THE story this week about the rescue of young Luke Shambrook after five days lost in the Victorian bush took me back to the biggest story I have ever covered as a journalist.
I was a young TV reporter working in Cairns when I heard that a two-year-old child had gone missing in Cooktown.
Eric Taylor, clad only in a diaper and undershirt, had wandered off from his family's farm into heavily-wooded terrain. It was no ordinary country he'd walked into, it was infested with wild pigs, giant snakes and the nearby river was home to huge crocodiles.
When they failed to find him after day one I went to Cooktown with a cameraman to report on the search.
Local police Sgt Ken Salmon was co-ordinating the effort and after just 24 hours he had assembled a giant search party of more than 300 volunteers including veteran black trackers.
Sgt Salmon quietly told me that because Eric was so small and they hadn't found him in the first day he feared he'd tumbled into the crocodile-infested Tannon River, which flowed near his home.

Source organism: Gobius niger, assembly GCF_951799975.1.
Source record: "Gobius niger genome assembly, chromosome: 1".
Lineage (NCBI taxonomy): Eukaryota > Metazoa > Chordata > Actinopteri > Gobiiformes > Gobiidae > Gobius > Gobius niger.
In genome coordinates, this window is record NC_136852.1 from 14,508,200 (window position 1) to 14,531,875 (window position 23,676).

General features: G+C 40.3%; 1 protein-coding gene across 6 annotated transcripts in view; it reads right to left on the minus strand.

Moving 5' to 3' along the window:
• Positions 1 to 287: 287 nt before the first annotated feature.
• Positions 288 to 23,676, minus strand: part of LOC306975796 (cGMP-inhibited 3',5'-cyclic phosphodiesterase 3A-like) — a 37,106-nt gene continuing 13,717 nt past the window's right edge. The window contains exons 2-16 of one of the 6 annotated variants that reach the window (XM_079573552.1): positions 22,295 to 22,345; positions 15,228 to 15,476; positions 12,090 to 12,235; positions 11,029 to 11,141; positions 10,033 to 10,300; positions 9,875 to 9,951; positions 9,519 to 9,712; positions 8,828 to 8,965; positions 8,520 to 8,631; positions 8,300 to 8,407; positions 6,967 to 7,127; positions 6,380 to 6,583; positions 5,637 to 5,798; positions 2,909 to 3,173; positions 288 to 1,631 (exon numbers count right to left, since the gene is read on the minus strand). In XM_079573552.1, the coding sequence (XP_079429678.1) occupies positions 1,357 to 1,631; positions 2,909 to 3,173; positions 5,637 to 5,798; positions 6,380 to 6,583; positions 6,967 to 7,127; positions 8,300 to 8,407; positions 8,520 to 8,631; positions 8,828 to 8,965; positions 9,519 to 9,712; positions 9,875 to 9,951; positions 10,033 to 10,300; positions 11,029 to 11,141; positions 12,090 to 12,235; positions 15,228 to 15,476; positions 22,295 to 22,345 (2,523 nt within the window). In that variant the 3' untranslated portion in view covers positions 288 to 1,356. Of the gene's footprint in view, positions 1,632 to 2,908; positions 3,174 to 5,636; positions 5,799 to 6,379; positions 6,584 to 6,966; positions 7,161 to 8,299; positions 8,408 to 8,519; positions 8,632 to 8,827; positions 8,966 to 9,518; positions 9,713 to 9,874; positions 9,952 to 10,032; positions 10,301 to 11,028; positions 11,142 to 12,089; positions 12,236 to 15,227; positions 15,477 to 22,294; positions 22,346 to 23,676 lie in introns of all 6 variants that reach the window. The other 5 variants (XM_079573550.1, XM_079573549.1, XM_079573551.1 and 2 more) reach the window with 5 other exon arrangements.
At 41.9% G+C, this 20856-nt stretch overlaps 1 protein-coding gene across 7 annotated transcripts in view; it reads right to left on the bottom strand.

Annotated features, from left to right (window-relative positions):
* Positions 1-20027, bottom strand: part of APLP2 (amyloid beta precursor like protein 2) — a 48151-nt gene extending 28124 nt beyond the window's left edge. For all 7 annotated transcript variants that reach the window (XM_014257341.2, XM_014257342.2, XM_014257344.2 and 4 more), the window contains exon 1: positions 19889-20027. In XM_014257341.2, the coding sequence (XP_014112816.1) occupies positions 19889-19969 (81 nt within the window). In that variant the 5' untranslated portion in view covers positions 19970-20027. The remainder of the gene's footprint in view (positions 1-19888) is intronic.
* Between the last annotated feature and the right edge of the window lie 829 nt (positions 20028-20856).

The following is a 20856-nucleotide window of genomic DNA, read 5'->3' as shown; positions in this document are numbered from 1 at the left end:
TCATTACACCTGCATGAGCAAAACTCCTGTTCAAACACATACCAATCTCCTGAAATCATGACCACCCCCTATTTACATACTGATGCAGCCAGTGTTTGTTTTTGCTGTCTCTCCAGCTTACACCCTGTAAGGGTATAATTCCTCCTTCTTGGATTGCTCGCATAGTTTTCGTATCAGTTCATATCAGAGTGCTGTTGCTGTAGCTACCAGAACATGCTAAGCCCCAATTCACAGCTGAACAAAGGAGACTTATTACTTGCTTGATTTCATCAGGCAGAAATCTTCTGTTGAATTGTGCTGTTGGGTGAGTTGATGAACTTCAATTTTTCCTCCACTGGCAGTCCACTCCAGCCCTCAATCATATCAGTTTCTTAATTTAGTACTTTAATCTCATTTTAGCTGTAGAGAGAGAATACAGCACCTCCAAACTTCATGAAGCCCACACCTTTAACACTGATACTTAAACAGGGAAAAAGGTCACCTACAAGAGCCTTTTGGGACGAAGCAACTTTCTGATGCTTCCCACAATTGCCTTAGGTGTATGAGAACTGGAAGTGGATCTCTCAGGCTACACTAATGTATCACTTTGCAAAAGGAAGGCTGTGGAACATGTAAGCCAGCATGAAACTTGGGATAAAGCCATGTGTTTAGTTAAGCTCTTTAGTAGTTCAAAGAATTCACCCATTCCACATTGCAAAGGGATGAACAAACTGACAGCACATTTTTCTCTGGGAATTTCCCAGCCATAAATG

Police divers had been called in to scour the river and searchers with shotguns were standing guard over them as they risked their lives looking for young Eric's body.
After four days the search was scaled back and the camp where volunteers had assembled became sombre as most knew they were now looking for a body.
But a miracle happened in Cooktown on July 19, 1988 when a teenage volunteer who had travelled over from Weipa told his search partner he could hear a child crying. He went against strict search protocols and broke ranks from the grid team and scrambled up over a rocky outcrop.
As he peered over the last rock he couldn't believe his eyes. There in front of him was Eric Taylor, naked, dirty, covered in insect bites and crying.
The tenacious youngster had beaten all the odds and survived by eating insects and sucking wet foliage.
When they brought him back to camp the volunteers made two lines and cheered him home. There was not a dry eye.
From that day to today I have always believed that miracles can happen and we should never give up hope.
Update your news preferences and get the latest news delivered to your inbox.